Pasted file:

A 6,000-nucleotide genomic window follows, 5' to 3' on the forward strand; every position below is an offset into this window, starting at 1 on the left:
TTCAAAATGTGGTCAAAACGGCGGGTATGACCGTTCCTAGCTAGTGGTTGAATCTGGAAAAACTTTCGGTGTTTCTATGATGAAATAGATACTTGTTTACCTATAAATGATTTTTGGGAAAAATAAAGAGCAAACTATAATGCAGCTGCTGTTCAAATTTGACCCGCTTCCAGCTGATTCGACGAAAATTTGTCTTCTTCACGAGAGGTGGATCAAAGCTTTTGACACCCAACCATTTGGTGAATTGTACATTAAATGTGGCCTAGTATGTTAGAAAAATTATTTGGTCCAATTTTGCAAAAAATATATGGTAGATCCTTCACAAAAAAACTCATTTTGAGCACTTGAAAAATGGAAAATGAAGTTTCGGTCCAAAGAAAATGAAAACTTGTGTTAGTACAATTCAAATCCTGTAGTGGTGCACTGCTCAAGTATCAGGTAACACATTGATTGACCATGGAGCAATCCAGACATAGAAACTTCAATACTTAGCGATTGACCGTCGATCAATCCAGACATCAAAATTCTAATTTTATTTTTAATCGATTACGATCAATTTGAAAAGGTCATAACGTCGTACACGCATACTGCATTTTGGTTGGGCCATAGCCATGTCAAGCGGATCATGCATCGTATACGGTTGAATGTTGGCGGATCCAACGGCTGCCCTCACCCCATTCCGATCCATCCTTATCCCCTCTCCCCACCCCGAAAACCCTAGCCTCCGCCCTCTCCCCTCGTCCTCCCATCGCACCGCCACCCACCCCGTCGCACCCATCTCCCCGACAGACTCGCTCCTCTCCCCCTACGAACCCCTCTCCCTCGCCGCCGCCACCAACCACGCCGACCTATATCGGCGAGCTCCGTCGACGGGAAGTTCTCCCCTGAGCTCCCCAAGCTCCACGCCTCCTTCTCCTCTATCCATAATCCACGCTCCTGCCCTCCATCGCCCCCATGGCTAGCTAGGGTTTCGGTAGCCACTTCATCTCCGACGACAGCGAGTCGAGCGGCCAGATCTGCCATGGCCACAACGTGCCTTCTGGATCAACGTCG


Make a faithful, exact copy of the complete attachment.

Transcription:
A 6,000-nucleotide genomic window follows, 5' to 3' on the forward strand; every position below is an offset into this window, starting at 1 on the left:
TTCAAAATGTGGTCAAAACGGCGGGTATGACCGTTCCTAGCTAGTGGTTGAATCTGGAAAAACTTTCGGTGTTTCTATGATGAAATAGATACTTGTTTACCTATAAATGATTTTTGGGAAAAATAAAGAGCAAACTATAATGCAGCTGCTGTTCAAATTTGACCCGCTTCCAGCTGATTCGACGAAAATTTGTCTTCTTCACGAGAGGTGGATCAAAGCTTTTGACACCCAACCATTTGGTGAATTGTACATTAAATGTGGCCTAGTATGTTAGAAAAATTATTTGGTCCAATTTTGCAAAAAATATATGGTAGATCCTTCACAAAAAAACTCATTTTGAGCACTTGAAAAATGGAAAATGAAGTTTCGGTCCAAAGAAAATGAAAACTTGTGTTAGTACAATTCAAATCCTGTAGTGGTGCACTGCTCAAGTATCAGGTAACACATTGATTGACCATGGAGCAATCCAGACATAGAAACTTCAATACTTAGCGATTGACCGTCGATCAATCCAGACATCAAAATTCTAATTTTATTTTTAATCGATTACGATCAATTTGAAAAGGTCATAACGTCGTACACGCATACTGCATTTTGGTTGGGCCATAGCCATGTCAAGCGGATCATGCATCGTATACGGTTGAATGTTGGCGGATCCAACGGCTGCCCTCACCCCATTCCGATCCATCCTTATCCCCTCTCCCCACCCCGAAAACCCTAGCCTCCGCCCTCTCCCCTCGTCCTCCCATCGCACCGCCACCCACCCCGTCGCACCCATCTCCCCGACAGACTCGCTCCTCTCCCCCTACGAACCCCTCTCCCTCGCCGCCGCCACCAACCACGCCGACCTATATCGGCGAGCTCCGTCGACGGGAAGTTCTCCCCTGAGCTCCCCAAGCTCCACGCCTCCTTCTCCTCTATCCATAATCCACGCTCCTGCCCTCCATCGCCCCCATGGCTAGCTAGGGTTTCGGTAGCCACTTCATCTCCGACGACAGCGAGTCGAGCGGCCAGATCTGCCATGGCCACAACGTGCCTTCTGGATCAACGTCG